A decade ago, I wrote an article in Fast Company called We Offer It, You Buy It; Take It Or Leave It. Here’s how I kicked off that article:
Does the headline of this article represent an attitude that customers are drawn to? It sounds like a customer strategy taken right from the Seinfeld’s “Soup Nazi” playbook!
Do customers prefer choice and the ability to influence every last detail in their decisions about certain products and services? I say “yes”—they prefer choice. Unilateralism on the part of product and service providers is not the pathway to marketplace success; it creates undesirable friction in the relationship.
The more sophisticated the buyer and the more configurable the product or service, the more giving the customer access to what they want comes into play.
You certainly aren’t going to find them configurable products and services in:
- Big box stores e.g., Home Depot, Lowe’s, Sears, WalMart, Barnes & Noble
- Apparel stores e.g., Macy’s, Nordstrom
- Automobile dealerships, e.g., Ford, GM, Honda, Toyota
- Sporting goods stores
- Grocery stores
Where would I find configurable products or services?
- Banking, financial institutions and insurance companies
- High-end automobiles, e.g., Bentley, Rolls-Royce
- Custom-made clothing
- Traditional Chinese medicine (acupuncture & herbs)
- Fire/rescue vehicles
- Semiconductor capital equipment
- Computers, related peripheral equipment and networks
- Smartphones via application availability
Let’s consider the automobile industry. The industry personifies the mass production paradigm and literally stuffs the channel (auto dealerships) with finished goods. The dealers have quotas about how much product they have to take and pass-through to customers. What they have trouble selling is sold at a discount. When a model year changes, last year’s models lose immediate value and must be sold at a discount. Banks won’t finance “last year’s model” at last year’s list price.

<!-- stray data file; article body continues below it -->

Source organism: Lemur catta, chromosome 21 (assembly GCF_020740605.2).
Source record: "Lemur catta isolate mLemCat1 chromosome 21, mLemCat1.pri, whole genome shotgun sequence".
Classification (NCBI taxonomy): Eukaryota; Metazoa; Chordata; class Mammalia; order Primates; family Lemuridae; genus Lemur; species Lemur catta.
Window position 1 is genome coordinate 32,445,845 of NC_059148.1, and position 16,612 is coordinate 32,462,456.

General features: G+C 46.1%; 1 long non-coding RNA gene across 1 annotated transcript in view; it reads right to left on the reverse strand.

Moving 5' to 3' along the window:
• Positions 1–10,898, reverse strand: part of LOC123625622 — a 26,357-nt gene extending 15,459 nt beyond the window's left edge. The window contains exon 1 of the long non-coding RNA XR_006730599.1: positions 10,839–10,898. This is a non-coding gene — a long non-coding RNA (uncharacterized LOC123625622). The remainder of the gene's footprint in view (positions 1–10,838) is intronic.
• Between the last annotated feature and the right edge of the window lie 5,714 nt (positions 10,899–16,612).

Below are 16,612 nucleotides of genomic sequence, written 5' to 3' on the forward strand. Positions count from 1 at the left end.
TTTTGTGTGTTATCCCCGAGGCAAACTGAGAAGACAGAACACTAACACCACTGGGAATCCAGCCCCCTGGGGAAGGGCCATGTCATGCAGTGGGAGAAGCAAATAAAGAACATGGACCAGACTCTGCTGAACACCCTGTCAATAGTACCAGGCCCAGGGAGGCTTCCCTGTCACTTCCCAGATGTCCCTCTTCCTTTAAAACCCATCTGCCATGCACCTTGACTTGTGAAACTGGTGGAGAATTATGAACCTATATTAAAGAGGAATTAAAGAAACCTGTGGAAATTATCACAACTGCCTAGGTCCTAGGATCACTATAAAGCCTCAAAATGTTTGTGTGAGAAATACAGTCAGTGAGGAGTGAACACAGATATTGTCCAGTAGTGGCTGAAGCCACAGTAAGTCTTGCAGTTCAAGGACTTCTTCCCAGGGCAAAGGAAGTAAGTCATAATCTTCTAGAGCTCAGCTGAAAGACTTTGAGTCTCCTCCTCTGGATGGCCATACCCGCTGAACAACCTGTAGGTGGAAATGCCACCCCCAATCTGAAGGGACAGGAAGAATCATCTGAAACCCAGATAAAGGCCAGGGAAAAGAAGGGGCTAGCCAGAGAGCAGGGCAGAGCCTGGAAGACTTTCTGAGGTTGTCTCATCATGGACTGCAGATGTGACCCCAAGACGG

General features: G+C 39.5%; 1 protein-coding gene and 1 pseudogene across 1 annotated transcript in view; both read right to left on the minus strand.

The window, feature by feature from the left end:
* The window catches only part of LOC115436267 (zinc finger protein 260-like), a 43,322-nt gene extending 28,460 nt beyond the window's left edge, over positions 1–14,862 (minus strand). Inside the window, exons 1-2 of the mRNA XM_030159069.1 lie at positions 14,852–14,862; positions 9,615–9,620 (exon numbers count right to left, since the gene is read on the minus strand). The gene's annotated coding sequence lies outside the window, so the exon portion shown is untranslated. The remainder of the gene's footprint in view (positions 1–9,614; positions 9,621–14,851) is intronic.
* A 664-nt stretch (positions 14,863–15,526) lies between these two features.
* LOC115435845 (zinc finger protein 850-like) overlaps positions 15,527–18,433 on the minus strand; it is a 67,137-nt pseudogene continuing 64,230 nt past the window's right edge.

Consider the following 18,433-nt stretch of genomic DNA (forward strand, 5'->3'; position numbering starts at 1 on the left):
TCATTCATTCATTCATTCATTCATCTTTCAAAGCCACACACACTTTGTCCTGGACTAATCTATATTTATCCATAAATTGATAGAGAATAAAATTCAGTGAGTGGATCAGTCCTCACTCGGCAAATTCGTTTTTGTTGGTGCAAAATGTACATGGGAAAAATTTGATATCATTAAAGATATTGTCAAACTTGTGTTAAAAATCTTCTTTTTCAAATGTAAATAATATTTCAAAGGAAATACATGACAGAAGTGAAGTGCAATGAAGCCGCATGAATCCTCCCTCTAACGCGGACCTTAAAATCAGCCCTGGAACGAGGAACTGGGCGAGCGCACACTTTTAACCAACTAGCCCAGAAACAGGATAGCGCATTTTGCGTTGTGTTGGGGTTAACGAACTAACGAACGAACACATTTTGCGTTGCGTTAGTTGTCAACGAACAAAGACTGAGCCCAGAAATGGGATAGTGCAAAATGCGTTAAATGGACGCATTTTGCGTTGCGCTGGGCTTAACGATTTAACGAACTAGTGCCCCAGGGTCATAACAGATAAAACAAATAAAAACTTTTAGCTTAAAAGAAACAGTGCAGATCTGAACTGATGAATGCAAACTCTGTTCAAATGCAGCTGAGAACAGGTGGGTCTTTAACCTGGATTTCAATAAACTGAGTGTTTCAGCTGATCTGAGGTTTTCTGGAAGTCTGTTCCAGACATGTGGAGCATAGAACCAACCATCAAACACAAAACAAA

I look at what’s happening with the COVID-19 situation in the auto industry. Automobile dealerships are closed. They aren’t deemed “essential businesses” that need to be open. The inventory carrying cost (flooring) doesn’t go away–it builds unless a dealer can work out an arrangement. Essentially, the cost structure is persistent and builds as time goes on. And, at the end of the day, the business model is “We Offer It, You Buy It; Take It Or Leave It.” Not very compelling.
The next time you drive by a dealership, I want you to look at all the cars on the lot. Think about all the dollars tied up and all the waste associated with that business model. Think about the paradigm of inventory devaluation simply because a new model year is introduced. And, given the modest level of innovation from one model year to the next, is the business paradigm still relevant?
In January 2020, I saw a TV advertisement for “Hot Tubs, Hot Tubs, Hot Tubs.” It was a 3-day event at a local fairground. They were advertising close-out sale prices on the 2020 hot tubs–in January of 2020! Really?
If you are announcing special sales, you are selling a commodity with a low level of differentiation. For some products, that’s fine. But, for some customers, they want and expect something more. They want choice.
Thought for the week:
“Early to bed, early to rise, work like hell, and advertise.” – Ted Turner